My devotional life was dull and frustrating, until ...
Finally, I decided to go to the source. After all, as a research teacher, I always encourage my students to go to the source. So why not try it with my devotional life as well?
Finding My Own Way
The mind will enlarge if it is employed in tracing out the subjects of the Bible, comparing scripture with scripture, and spiritual things with spiritual. There is nothing more calculated to strengthen the intellect than the study of the Scriptures. No other book is so potent to elevate the thoughts, to give vigor to the faculties, as the broad, ennobling truths of the Bible. If God’s Word were studied as it should be, men [and women] would have a breadth of mind, a nobility of character, and a stability of purpose that is rarely seen in these times.(Christian Education, p. 249)
While millions of Bibles are sold or given away every year around the world, it seems to be “the book that everyone wants to read but few do.”* Uncomfortably, I fit into that category. I always wanted to read my Bible through, but somehow those “read your Bible through in a year” plans never worked for me.
Eventually, and partly out of a sense of desperation over being a 40-something, lifelong Adventist who had never read her Bible through, I came up with a crazy plan that actually worked. Why not read my Bible through backwards? I thought. After all, I read everything else from back to front—magazines, newspapers, books (reading the last few chapters first before going to the beginning). Why not put this strange quirk to good use by enhancing my devotional life?
Being more of an Old Testament person, so to speak (there are more stories in the Old Testament than in the New), I decided to try a modified version of my “backwards” plan—starting with Malachi and ending with Genesis; then jumping to Revelation and reading backwards to Matthew. I made an exception with the series books (books such as 1 and 2 Kings, and 1, 2, and 3 John. These I read in order—the first book before the second, etc.
The plan did wonders for my devotional life. First, it rid me of the compulsion of having to get through a certain number of chapters each day so that I could reach the end on time. With the pressure off, I was able thoughtfully to spend time with God’s Word, really listening and absorbing what God was trying to say to me that day.
Furthermore, the approach also enhanced my prayer life, since I now had much more to talk about with God, rather than just coming with a list of “thank Yous” and requests.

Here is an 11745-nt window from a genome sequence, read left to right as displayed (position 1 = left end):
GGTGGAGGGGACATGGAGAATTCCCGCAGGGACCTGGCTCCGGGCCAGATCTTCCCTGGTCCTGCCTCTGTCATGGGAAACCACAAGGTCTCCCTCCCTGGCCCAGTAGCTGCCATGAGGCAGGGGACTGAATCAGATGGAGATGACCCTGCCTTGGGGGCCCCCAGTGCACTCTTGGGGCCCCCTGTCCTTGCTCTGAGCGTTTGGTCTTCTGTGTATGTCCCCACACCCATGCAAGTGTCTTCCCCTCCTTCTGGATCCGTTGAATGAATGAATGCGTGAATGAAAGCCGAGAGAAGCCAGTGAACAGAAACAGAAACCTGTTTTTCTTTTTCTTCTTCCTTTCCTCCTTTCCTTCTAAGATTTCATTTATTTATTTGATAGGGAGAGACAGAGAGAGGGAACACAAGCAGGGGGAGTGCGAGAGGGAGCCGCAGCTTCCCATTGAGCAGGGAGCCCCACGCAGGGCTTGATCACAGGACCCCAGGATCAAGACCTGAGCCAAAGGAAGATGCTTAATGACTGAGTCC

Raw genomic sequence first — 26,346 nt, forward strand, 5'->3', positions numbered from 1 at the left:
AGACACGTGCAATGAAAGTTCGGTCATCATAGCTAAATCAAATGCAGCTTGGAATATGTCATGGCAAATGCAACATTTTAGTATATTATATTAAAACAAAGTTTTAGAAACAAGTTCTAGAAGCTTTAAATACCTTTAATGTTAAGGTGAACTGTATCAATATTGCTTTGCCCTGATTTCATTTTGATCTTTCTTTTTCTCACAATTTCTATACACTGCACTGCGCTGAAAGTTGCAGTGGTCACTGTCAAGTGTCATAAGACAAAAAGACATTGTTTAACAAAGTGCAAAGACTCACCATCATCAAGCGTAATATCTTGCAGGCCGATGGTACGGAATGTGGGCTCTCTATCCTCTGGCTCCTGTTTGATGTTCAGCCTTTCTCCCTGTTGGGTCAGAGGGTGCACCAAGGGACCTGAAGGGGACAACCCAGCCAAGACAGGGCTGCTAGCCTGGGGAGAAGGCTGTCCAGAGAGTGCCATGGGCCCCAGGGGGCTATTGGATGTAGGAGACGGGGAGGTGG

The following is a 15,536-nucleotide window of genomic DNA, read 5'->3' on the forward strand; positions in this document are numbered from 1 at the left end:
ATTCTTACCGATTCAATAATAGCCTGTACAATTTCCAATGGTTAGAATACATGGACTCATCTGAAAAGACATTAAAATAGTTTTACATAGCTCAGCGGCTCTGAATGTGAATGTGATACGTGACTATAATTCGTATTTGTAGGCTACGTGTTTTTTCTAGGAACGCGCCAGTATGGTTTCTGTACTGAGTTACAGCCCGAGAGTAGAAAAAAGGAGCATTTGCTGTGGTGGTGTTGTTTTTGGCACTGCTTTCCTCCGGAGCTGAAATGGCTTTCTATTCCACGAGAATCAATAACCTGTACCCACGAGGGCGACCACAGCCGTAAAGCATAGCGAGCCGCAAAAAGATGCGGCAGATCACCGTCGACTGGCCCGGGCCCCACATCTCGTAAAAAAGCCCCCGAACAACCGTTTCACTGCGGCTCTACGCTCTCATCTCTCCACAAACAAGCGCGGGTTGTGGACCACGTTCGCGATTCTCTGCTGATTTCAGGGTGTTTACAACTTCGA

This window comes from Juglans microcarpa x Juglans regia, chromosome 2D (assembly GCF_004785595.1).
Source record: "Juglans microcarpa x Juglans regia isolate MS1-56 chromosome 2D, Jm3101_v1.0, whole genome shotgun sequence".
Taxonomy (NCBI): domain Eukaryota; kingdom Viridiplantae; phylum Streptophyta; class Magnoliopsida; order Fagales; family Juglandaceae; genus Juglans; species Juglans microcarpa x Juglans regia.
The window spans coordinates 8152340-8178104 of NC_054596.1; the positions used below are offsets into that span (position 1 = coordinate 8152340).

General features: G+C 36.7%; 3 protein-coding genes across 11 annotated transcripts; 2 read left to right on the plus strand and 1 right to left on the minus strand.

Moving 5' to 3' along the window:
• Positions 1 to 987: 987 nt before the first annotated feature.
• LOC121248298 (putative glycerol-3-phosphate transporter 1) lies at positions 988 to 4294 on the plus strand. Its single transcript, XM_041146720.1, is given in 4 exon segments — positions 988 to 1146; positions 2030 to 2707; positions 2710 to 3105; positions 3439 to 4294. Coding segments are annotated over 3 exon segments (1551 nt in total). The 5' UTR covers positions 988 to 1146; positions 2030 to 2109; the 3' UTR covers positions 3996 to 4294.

I also started being much more interactive with my Bible—writing comments or questions in the margins, and even dates when I wanted to claim a particular verse, or when a certain promise was fulfilled. The Word thus became a living, vibrant reality in my life, and I looked forward to my devotional time each day. As I continued reading, the margins started filling up with cross-references, as what I was reading on one day reminded me of things I’d read previously.
While I had no set agenda regarding an amount of reading I had to accomplish each day, it generally averaged out to about a chapter per day. The main rule was this: before ending my devotional time for the day, in my mind I would summarize what I’d read, meditating over it, searching for “a gem for the day”—some special thought from the passage that I could carry with me throughout the day.
Gems and Eye-openers
It was amazing the gems that would surface, even from what might be considered less-likely places in the Bible, such as Zechariah 11:15, 16. Here a “foolish shepherd” is described as one “who will not care for the perishing, [or] seek the scattered, [or] heal the broken, or sustain the one standing, but [who] will devour the flesh of the fat sheep and tear off their hoofs” (NASB).†
As I thought about that verse, I was reminded that Jesus describes Himself as “the Good Shepherd,” and that since such a vivid description of a “foolish shepherd” had been given, surely the attributes of a good shepherd would be the opposite. Looking at things that way, I was able to discover a beautiful description of some of the attributes of the Good Shepherd as One who cares for the perishing, One who seeks the scattered. One who heals the broken. And One who sustains those still standing.
I’m not sure this method would pass in a class on hermeneutics, but I know I was blessed many times by taking the time to reflect on what I read and then trying to carry the main thought with me like a special treasure throughout the day.
This plan will certainly not work for everyone. But the point is to find what will work for you; what will bring newness to your devotional life; what will bring you closer to God and His Word; what will give you strength for each day.
We should never be afraid of trying new ways of finding Him.
“So let us know, let us press on to know the Lord. His going forth is as certain as the dawn; and He will come to us like the rain, like the spring rain watering the earth” (Hosea 6:3, NASB).
* David Gibson, “Bible Illiteracy Rampant in America,” Religion News Service, 12/01/00.
† Scripture quotations marked NASB are from the New American Standard Bible, copyright © 1960, 1962, 1963, 1968, 1971, 1972, 1973, 1975, 1977, 1995 by The Lockman Foundation. Used by permission.
Gina Wahlen was assistant professor of research and writing at theAdventist International Institute of Advanced Studies (AIIAS) in the Philippines when she wrote this. She and her family have recently moved to the United States.